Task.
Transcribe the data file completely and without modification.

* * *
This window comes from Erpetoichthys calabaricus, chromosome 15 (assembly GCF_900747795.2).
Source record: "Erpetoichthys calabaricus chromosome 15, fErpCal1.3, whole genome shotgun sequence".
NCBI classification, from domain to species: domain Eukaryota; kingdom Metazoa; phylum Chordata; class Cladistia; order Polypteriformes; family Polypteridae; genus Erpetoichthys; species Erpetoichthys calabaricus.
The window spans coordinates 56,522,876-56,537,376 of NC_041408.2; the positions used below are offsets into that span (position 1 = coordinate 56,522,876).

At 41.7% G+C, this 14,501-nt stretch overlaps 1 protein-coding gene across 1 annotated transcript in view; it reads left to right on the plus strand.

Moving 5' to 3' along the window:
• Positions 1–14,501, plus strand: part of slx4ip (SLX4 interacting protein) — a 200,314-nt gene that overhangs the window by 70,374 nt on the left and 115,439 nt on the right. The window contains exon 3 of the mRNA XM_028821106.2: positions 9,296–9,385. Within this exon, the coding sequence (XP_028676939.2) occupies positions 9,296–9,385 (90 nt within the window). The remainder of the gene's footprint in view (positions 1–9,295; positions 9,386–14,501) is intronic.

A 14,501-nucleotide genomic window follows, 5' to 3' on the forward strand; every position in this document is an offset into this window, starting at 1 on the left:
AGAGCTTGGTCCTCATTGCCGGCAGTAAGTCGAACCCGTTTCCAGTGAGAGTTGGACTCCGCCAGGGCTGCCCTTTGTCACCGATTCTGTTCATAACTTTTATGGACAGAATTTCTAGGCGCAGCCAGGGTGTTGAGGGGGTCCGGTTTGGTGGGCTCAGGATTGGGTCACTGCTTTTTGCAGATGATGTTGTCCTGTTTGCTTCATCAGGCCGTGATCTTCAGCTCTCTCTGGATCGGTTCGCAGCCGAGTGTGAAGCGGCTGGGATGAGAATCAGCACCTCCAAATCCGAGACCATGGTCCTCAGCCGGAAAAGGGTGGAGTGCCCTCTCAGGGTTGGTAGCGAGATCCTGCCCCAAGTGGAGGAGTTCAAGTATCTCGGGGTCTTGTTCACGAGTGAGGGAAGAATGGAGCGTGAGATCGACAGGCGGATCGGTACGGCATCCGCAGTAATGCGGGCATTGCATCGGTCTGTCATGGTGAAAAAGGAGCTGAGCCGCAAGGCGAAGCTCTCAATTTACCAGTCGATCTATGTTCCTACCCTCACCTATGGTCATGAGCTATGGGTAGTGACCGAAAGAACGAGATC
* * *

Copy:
This window comes from Erpetoichthys calabaricus, chromosome 15 (assembly GCF_900747795.2).
Source record: "Erpetoichthys calabaricus chromosome 15, fErpCal1.3, whole genome shotgun sequence".
NCBI classification, from domain to species: domain Eukaryota; kingdom Metazoa; phylum Chordata; class Cladistia; order Polypteriformes; family Polypteridae; genus Erpetoichthys; species Erpetoichthys calabaricus.
The window spans coordinates 56,522,876-56,537,376 of NC_041408.2; the positions used below are offsets into that span (position 1 = coordinate 56,522,876).

At 41.7% G+C, this 14,501-nt stretch overlaps 1 protein-coding gene across 1 annotated transcript in view; it reads left to right on the plus strand.

Moving 5' to 3' along the window:
• Positions 1–14,501, plus strand: part of slx4ip (SLX4 interacting protein) — a 200,314-nt gene that overhangs the window by 70,374 nt on the left and 115,439 nt on the right. The window contains exon 3 of the mRNA XM_028821106.2: positions 9,296–9,385. Within this exon, the coding sequence (XP_028676939.2) occupies positions 9,296–9,385 (90 nt within the window). The remainder of the gene's footprint in view (positions 1–9,295; positions 9,386–14,501) is intronic.

A 14,501-nucleotide genomic window follows, 5' to 3' on the forward strand; every position in this document is an offset into this window, starting at 1 on the left:
AGAGCTTGGTCCTCATTGCCGGCAGTAAGTCGAACCCGTTTCCAGTGAGAGTTGGACTCCGCCAGGGCTGCCCTTTGTCACCGATTCTGTTCATAACTTTTATGGACAGAATTTCTAGGCGCAGCCAGGGTGTTGAGGGGGTCCGGTTTGGTGGGCTCAGGATTGGGTCACTGCTTTTTGCAGATGATGTTGTCCTGTTTGCTTCATCAGGCCGTGATCTTCAGCTCTCTCTGGATCGGTTCGCAGCCGAGTGTGAAGCGGCTGGGATGAGAATCAGCACCTCCAAATCCGAGACCATGGTCCTCAGCCGGAAAAGGGTGGAGTGCCCTCTCAGGGTTGGTAGCGAGATCCTGCCCCAAGTGGAGGAGTTCAAGTATCTCGGGGTCTTGTTCACGAGTGAGGGAAGAATGGAGCGTGAGATCGACAGGCGGATCGGTACGGCATCCGCAGTAATGCGGGCATTGCATCGGTCTGTCATGGTGAAAAAGGAGCTGAGCCGCAAGGCGAAGCTCTCAATTTACCAGTCGATCTATGTTCCTACCCTCACCTATGGTCATGAGCTATGGGTAGTGACCGAAAGAACGAGATC